The Insurance Bureau of Canada says that the Alberta wildfire is by far the costliest insured natural disaster in Canadian history.
As the residents of Fort McMurray work to recover, rebuild and return to a normal life after the wildfire devastation, news has surfaced that this has been the costliest insured natural disaster in Canadian history.
The Insurance Bureau of Canada (IBC), in a recent statement, estimates that the insured property damage caused by the May 2016 wildfires to be an estimated $3.58 billion—more than double the insured losses of the 2013 southern Alberta floods ($1.7 billion). The wildfires in Alberta will end up being the costliest insured Canadian natural disaster.
"This wildfire, and the damage it caused, is more alarming evidence that extreme weather events have increased in both frequency and severity in Canada," said Don Forgeron, President and CEO, Insurance Bureau of Canada (IBC).
Digging deeper into the data, the following is a breakdown of the insurance claims and payouts as a result of the Alberta wildfires:
- There are more than 27,000 personal property claims; the average claim is $81,000.
- There are more than 12,000 auto insurance claims, averaging $15,000 per claim.
- There are more than 5,000 commercial insurance claims that average over $227,000 per claim.
How might the wildfires affect your home insurance rates?
Flooding. Winter storms. Freezing rain. Wildfires. Canadian weather has no doubt become more severe over the past few years which is going to impact everyone’s home insurance rates in Canada.
"Insurance companies are paying out more than ever for weather-related claims, an expense that is passed on to all insurance policyholders." explains InsuranceHotline.com’s in-house expert, Anne Marie Thomas. "Chances are everyone’s home insurance rates will increase a bit given the tremendous loss in Alberta."
How to prepare for a wildfire
According to the Government of Canada, wildfires are most likely to happen between May and September. Approximately 8,000 wildfires occur in Canada each year, burning an average area of 2.5 million hectares. While human-caused fires represent 55 per cent of all wildfires, fires caused by lightning (45 per cent) contribute to the vast majority of area burned (81 per cent) because they tend to happen in remote locations and go unnoticed until it’s too late to control them.
- Did you know? A typical home insurance policy will cover damage resulting from a fire – even a wildfire. Damage to your vehicle would also be covered by your auto insurance policy—but only if you've purchased the optional comprehensive or all perils coverage.
Before a wildfire
The following is a compilation of tips from the Public Safety Canada’s Get Prepared campaign on what to do to prepare for the possibility of a wildfire, especially if you live in an area surrounded by brush, grassland or forest.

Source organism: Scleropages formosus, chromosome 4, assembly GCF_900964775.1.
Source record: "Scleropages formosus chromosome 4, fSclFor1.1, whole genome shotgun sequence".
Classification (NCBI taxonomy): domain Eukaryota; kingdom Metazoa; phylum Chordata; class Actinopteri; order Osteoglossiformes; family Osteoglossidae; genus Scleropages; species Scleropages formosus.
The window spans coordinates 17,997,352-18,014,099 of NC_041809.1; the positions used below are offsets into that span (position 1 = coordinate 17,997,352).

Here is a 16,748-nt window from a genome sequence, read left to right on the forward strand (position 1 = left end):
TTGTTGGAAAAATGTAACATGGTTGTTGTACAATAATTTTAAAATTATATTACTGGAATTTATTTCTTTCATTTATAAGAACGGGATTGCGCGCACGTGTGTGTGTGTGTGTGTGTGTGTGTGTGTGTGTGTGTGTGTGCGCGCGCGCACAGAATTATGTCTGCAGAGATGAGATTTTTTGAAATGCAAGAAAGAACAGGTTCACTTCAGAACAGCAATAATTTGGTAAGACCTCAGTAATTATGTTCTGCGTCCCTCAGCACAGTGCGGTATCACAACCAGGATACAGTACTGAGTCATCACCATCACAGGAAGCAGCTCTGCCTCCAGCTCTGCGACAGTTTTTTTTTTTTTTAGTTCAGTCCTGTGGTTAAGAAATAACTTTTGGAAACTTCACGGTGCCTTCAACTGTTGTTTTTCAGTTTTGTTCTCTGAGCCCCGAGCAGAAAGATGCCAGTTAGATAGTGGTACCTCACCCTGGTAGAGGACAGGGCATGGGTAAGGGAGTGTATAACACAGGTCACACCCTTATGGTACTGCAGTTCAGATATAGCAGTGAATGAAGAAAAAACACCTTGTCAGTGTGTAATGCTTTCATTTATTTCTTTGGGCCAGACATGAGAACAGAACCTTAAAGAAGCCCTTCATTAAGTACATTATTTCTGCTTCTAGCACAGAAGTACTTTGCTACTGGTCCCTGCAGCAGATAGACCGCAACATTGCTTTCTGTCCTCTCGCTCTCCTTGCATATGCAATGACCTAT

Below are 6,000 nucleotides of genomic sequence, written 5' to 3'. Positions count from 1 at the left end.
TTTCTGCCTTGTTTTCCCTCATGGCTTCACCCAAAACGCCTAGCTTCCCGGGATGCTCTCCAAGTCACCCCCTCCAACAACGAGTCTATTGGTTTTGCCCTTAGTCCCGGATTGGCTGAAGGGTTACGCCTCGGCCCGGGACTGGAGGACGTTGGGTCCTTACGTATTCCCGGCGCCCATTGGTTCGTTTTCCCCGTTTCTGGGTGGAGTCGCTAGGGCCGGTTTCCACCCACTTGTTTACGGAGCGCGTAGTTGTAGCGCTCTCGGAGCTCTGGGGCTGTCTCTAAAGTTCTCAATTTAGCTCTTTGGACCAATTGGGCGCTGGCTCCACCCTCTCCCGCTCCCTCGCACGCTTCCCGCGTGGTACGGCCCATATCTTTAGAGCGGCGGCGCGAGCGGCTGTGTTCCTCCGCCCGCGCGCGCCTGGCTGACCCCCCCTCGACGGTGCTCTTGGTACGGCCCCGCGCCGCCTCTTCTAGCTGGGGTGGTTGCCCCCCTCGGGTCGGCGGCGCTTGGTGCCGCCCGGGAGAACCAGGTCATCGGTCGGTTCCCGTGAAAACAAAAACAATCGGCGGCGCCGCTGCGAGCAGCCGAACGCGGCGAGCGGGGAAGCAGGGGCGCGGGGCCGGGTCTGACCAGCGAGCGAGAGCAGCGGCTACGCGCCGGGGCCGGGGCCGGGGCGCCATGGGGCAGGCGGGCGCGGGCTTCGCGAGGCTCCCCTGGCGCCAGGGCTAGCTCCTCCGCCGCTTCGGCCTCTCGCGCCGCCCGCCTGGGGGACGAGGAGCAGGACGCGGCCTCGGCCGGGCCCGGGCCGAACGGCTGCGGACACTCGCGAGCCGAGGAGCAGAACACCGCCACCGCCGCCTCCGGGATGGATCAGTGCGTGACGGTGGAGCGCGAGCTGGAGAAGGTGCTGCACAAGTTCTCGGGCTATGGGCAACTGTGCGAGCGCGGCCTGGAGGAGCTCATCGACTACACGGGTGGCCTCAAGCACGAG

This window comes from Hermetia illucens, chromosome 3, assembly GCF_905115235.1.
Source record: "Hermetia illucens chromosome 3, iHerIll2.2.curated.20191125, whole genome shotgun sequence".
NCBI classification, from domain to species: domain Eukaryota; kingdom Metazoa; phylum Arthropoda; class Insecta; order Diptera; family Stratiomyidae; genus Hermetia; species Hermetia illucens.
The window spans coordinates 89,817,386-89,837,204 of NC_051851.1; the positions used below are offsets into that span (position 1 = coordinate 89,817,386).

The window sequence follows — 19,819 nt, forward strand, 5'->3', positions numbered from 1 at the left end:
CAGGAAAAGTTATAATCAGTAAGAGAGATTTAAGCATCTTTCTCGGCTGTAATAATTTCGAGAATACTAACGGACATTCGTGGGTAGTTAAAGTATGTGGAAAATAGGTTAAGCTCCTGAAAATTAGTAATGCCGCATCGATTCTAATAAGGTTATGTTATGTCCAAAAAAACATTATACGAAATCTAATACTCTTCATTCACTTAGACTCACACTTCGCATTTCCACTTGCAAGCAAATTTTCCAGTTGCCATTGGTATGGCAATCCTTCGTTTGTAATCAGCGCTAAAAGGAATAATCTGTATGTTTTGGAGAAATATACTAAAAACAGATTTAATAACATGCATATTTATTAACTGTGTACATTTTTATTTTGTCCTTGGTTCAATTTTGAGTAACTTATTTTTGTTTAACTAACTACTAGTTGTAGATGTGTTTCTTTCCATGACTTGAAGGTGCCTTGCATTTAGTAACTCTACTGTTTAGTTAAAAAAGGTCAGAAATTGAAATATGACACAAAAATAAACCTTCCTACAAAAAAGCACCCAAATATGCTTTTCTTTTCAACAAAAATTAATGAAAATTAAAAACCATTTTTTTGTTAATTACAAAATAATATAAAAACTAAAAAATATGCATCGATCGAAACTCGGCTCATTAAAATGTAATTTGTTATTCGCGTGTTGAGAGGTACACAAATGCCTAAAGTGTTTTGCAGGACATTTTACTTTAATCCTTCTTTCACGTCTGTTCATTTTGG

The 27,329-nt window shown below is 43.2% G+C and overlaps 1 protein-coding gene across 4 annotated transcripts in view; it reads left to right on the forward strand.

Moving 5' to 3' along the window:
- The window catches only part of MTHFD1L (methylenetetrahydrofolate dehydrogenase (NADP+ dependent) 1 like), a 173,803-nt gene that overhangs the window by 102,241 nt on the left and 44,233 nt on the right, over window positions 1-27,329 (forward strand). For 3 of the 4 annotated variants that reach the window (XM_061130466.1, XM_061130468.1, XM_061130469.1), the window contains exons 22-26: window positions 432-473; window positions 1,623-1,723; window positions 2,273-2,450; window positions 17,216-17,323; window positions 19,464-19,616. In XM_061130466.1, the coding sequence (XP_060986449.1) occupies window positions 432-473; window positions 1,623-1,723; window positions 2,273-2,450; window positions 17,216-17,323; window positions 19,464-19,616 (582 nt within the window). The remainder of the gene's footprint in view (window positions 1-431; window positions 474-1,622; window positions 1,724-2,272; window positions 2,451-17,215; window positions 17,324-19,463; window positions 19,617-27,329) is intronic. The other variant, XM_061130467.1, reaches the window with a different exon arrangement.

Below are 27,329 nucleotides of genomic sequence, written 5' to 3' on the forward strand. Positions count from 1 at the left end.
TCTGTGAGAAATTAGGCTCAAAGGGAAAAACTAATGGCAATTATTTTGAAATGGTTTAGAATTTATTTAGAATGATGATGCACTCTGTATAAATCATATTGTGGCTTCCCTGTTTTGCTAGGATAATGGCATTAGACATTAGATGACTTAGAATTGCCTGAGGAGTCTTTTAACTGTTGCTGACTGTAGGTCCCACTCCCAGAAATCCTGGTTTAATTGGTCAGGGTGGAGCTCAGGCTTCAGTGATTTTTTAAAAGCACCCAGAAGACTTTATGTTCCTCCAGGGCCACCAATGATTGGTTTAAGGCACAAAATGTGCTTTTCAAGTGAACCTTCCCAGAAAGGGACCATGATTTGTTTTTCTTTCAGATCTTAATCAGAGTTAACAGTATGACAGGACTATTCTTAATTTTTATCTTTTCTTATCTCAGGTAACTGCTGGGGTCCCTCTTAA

- Prepare an emergency kit that includes water, food that won’t spoil, a can opener, flashlight, battery-powered radio (with extra batteries), first aid kit, a few basic toiletries, clothing and footwear, cash, and copies of your identification, insurance information and banking details. The food, water and batteries in your kit should be able to sustain you and your family for 72 hours.
- Regularly check for fire hazards around your home, such as dried-out branches or leaves and debris, and remove them. Trees and shrubs should be regularly pruned and firewood should be stored away from the house.
- Have garden hoses that are long enough to reach any area of the home and keep a good sprinkler in an accessible location.
- Maintain a healthy supply of first-aid necessities in the house.
- Have an escape plan so that all members of the family know how to get out of the house quickly and safely, and create an emergency plan that details how everyone can contact each other in case they are separated during an evacuation.
- Make sure every floor and all sleeping areas have smoke detectors.
If there’s a wildfire approaching
If there’s a wildfire approaching your community, you should try to do the following, but only if time permits and it is safe to do so:
- Close all windows and doors in the house, including the garage door.
- Pack your car should you need to evacuate. In addition to your emergency kit, think of the "5 Ps of Evacuation" when packing your car: People, Prescriptions, Papers, Personal Needs, and Priceless Items.
- Turn off propane or natural gas at the tank or the meter. Move any propane barbeques into the open, away from structures.
- Move anything flammable away from the house, like lawn furniture.
- Protect your property by spraying the entire exterior of the house, including the roof, with garden hoses and sprinklers.
When a wildfire threatens your area, the best action to protect yourself and your family is to evacuate early; tune into local radio stations to keep abreast of what’s going on.